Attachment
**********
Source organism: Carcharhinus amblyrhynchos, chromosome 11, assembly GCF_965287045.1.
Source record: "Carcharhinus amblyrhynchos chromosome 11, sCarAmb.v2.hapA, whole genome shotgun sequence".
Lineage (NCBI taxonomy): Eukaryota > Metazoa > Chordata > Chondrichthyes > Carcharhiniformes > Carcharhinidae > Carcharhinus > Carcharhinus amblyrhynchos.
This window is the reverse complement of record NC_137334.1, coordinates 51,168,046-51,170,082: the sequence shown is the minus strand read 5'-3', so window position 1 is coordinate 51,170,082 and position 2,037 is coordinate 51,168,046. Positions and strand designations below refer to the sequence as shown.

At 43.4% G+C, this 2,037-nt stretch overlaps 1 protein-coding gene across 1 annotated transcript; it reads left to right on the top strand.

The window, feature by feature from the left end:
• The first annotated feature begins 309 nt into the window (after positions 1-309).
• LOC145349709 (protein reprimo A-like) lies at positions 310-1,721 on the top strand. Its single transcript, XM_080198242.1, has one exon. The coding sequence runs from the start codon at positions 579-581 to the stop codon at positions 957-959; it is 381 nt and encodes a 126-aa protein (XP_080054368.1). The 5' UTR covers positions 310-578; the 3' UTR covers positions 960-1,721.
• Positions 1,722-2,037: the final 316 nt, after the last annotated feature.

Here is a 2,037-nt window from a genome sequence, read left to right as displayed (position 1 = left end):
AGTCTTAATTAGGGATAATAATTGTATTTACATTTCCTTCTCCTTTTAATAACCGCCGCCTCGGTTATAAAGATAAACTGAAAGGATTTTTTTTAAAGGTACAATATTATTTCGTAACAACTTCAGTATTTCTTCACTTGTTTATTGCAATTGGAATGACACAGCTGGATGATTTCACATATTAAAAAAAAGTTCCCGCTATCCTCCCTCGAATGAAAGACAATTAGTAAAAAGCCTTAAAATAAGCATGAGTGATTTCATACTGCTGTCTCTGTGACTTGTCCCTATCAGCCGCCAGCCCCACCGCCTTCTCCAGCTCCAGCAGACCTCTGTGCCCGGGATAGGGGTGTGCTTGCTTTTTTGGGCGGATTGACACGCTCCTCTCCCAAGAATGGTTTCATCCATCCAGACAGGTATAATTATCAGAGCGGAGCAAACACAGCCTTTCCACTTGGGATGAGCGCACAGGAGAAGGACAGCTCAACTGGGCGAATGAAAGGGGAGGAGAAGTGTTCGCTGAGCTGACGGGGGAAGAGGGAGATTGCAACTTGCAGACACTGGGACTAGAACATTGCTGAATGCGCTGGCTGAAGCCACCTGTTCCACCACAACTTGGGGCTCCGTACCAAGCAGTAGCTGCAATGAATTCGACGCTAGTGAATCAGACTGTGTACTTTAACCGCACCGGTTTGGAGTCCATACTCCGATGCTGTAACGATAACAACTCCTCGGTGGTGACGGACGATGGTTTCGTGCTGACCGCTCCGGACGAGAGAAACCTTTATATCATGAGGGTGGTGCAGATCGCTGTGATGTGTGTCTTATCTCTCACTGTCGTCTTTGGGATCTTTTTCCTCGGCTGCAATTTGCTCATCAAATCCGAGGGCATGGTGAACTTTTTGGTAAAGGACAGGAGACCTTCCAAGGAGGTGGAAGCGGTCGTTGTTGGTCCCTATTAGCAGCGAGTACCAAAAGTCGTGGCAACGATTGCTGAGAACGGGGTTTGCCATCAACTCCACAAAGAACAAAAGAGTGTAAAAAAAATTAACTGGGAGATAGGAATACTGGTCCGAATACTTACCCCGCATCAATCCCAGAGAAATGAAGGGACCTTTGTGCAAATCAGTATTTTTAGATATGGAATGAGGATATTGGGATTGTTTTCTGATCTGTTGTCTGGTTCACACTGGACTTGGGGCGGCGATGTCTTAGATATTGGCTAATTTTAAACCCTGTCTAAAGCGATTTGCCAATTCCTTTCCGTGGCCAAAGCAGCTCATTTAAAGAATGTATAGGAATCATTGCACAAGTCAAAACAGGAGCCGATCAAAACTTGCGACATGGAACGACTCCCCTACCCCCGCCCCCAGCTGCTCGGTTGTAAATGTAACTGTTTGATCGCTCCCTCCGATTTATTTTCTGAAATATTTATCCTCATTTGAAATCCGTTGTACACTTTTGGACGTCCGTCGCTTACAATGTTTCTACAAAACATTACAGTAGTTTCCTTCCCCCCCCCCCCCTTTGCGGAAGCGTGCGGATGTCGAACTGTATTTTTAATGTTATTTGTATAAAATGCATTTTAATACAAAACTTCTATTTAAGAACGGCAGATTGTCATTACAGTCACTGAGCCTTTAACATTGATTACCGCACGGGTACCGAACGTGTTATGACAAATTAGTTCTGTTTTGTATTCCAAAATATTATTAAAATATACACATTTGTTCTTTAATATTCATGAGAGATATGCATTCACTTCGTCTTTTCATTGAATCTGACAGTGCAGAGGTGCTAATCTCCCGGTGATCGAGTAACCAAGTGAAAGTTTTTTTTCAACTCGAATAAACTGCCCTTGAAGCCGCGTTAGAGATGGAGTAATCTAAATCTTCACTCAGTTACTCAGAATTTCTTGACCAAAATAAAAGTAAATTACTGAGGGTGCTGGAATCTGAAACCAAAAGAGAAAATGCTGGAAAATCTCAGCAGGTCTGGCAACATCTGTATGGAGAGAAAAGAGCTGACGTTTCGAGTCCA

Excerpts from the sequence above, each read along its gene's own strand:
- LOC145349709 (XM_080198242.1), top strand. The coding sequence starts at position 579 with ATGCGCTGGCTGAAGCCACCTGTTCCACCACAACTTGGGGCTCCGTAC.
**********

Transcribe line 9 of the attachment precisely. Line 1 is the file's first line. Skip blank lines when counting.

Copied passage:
• Positions 1,722-2,037: the final 316 nt, after the last annotated feature.